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WRITER: NATALIE ALLEN
CONTACT: PETER ALEXANDER
100 Old Public Library
Iowa City IA 52242
(319) 384-0072; fax (319) 384-0024
e-mail: peter-alexander@uiowa.edu

Release: Jan. 19, 2001

UI Museum of Art presents lectures Feb 1 & 2 in conjunction with 'Lure of the West'

IOWA CITY, Iowa -- The University of Iowa Museum of Art will present lectures Feb. 1 and 2 in conjunction with its current exhibition, "Lure of the West: Treasures from the Smithsonian American Art Museum," on view at the museum through March 18.

Malcolm J. Rohrbough, a professor of history at the UI, will speak about the "California Gold Rush" at 3:30 p.m. Thursday, Feb. 1 in the Museum of Art.

At 7:30 p.m. the following night, Friday, Feb. 2, Brady Roberts, director of modern art at the Gerald Peters Gallery in Santa Fe, N.M., will speak in the museum on "The Taos Society of Artists."

Both events will be free and open to the public. A question-and-answer session will follow each lecture.

Rohrbough will discuss the financial and social impact of the Gold Rush. "The discovery of gold in California turned things upside down," Rohrbough said. "It opened up wealth and change in status. (The United States) became the ultimate democratic society. The only thing anyone needed was a pick and a shovel.

"The Gold Rush turned out to be an enormous lottery. It produced America’s first great diverse society."

The Gold Rush was not just a California event. Immigrants streamed into America to find gold. "It was a worldwide and national phenomena," Rohrbough said.

Rohrbough has written four books about the West. His latest, "The California Gold Rush and the American Nation," was awarded the Caughey Book Prize of the Western History Association for the best book on the history of the American West published in 1997.

Paintings, Rohrbough said, bring an immediacy that words cannot. The cover of his book features a painting in the Smithsonian collection that will be on display at the UI Museum of Art, "Miners in the Sierras" by Charles Christian Nah and August Wenderoth.

The Taos Society originated in the 1890s when East Coast artists began visiting the Southwest. A large number of artists settled in Taos, N.M., and over a period of 30 years painted Indian subjects, landscapes and Hispanic cultures using expressionistic color, bright light, bold composition and surface abstraction.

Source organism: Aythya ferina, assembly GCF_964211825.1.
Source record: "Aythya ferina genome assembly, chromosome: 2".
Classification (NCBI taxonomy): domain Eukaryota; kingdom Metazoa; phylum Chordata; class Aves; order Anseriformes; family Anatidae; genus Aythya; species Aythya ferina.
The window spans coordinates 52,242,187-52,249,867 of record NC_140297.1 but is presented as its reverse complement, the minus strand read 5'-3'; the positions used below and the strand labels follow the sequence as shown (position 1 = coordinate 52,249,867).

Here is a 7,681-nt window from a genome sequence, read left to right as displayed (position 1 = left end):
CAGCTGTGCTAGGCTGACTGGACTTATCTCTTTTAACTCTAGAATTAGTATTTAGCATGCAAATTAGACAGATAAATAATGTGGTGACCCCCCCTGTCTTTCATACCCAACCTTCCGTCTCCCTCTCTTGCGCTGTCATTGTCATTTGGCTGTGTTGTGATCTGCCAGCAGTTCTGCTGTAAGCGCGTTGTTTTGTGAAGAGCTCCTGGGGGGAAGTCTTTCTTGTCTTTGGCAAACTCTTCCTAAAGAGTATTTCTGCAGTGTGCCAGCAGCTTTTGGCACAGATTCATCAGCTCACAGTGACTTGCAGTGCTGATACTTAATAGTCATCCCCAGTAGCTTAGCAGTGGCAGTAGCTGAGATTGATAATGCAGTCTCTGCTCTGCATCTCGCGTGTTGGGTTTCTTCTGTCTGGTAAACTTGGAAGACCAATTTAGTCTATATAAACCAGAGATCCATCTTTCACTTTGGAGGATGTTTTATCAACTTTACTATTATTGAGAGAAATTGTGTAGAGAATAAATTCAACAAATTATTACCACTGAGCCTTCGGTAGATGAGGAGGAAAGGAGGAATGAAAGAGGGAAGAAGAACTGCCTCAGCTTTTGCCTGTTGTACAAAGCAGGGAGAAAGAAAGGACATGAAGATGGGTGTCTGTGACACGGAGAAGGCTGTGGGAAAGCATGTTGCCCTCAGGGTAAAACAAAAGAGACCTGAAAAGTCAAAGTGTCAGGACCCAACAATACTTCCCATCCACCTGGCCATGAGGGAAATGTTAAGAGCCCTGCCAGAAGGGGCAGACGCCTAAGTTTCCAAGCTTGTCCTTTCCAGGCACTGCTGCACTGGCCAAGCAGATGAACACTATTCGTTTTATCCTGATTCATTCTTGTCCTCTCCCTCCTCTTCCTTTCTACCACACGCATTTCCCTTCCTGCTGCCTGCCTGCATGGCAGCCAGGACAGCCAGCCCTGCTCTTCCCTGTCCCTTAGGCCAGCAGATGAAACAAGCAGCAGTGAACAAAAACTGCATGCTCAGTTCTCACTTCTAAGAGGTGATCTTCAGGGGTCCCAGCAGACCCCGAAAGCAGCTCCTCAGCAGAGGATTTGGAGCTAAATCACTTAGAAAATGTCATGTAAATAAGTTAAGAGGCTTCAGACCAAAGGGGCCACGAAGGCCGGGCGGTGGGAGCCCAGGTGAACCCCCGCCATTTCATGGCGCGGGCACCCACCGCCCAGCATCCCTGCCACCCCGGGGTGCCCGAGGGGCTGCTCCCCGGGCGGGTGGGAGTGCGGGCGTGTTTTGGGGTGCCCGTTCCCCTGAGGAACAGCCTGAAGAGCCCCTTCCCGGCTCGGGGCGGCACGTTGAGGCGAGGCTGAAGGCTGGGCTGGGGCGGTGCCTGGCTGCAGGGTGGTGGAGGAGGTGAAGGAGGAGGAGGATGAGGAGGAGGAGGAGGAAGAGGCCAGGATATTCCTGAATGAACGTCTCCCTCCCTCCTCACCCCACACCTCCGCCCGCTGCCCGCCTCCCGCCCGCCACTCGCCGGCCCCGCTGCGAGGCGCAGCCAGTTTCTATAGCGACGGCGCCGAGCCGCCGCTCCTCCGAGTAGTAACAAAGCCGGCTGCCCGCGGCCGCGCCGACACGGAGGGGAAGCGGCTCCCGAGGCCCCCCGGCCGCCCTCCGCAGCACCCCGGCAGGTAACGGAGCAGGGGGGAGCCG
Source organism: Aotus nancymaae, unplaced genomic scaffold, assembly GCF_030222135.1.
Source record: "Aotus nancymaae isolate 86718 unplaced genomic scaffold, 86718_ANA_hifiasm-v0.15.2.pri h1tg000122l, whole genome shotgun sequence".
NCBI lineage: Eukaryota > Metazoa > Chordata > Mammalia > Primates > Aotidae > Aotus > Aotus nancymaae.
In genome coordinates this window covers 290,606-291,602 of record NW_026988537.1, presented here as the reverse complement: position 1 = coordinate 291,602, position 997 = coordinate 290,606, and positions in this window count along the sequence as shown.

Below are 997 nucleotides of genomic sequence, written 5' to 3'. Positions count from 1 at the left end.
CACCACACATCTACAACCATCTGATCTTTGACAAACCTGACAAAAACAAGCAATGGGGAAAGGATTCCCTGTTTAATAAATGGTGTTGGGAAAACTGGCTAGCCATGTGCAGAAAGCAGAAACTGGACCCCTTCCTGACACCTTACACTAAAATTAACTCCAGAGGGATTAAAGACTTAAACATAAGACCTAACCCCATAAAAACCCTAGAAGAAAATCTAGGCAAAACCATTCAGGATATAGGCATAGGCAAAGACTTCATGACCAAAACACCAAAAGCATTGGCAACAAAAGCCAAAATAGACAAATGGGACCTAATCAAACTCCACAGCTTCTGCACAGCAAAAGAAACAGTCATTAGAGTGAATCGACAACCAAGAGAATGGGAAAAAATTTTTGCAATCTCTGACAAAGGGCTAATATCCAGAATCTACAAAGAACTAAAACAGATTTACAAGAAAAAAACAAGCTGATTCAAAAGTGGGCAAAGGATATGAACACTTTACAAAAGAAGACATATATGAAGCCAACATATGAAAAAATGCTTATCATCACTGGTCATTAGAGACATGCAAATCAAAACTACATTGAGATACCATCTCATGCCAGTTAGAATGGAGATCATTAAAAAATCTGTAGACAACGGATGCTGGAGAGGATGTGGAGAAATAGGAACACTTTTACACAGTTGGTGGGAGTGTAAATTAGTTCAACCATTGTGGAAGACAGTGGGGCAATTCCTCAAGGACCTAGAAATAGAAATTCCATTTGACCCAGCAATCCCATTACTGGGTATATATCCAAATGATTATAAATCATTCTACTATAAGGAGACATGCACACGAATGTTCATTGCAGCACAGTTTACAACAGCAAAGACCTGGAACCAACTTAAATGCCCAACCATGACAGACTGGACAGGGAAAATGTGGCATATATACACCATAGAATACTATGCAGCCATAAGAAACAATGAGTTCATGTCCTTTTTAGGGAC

Roberts’ talk will link the Taos Society with Modernism. In particular, he will talk about Marsden Hartley, a well-known American artist and the resemblance between his paintings and those of the Taos Society.

"Marsden Hartley had a spiritual approach to landscape that the Taos artists had," Roberts said.

A significant factor that set the Taos Society apart from other movements was its location, Roberts said. "The location and the Pueblo were important to the Taos Society. It was before Industrialization took over in the Southwest part of the country."

"Lure of the West: Treasures from the Smithsonian American Art Museum" is one of eight exhibitions in "Treasures to Go," touring the nation through 2002. The Principal Financial Group is a proud partner in presenting these treasures to the American people.

Programs and exhibitions at the Museum of Art are supported in part by a grant from the Institute of Museum and Library Services. Local sponsors of "Lure of the West" include Meskwaki Bingo/Casino/Hotel, the Gazette family of companies, Humanities Iowa, Tru Art Color Graphics, the Iowa Arts Council, a division of the Department of Cultural Affairs, and the Iowa City/Coralville Convention and Visitors Bureau.

M.C. Ginsberg Objects of Art, Inc. of Iowa City is the corporate sponsor for events at the UI Museum of Art during the 2000-2001 season, through the University of Iowa Foundation.

For information on the UI Museum of Art, visit http://www.uiowa.edu/uima on the World Wide Web. Information is available on other UI arts events at http://www.uiowa.edu/artsiowa.

The UI Museum of Art, located on North Riverside Drive in Iowa City, is open 10 a.m. to 5 p.m. Tuesday, Wednesday, Thursday and Saturday; 10 a.m. to 9 p.m. Friday; and noon to 5 p.m. Sunday. Admission is free. Public metered parking is available in UI parking lots across from the museum on Riverside Drive and just north of the museum.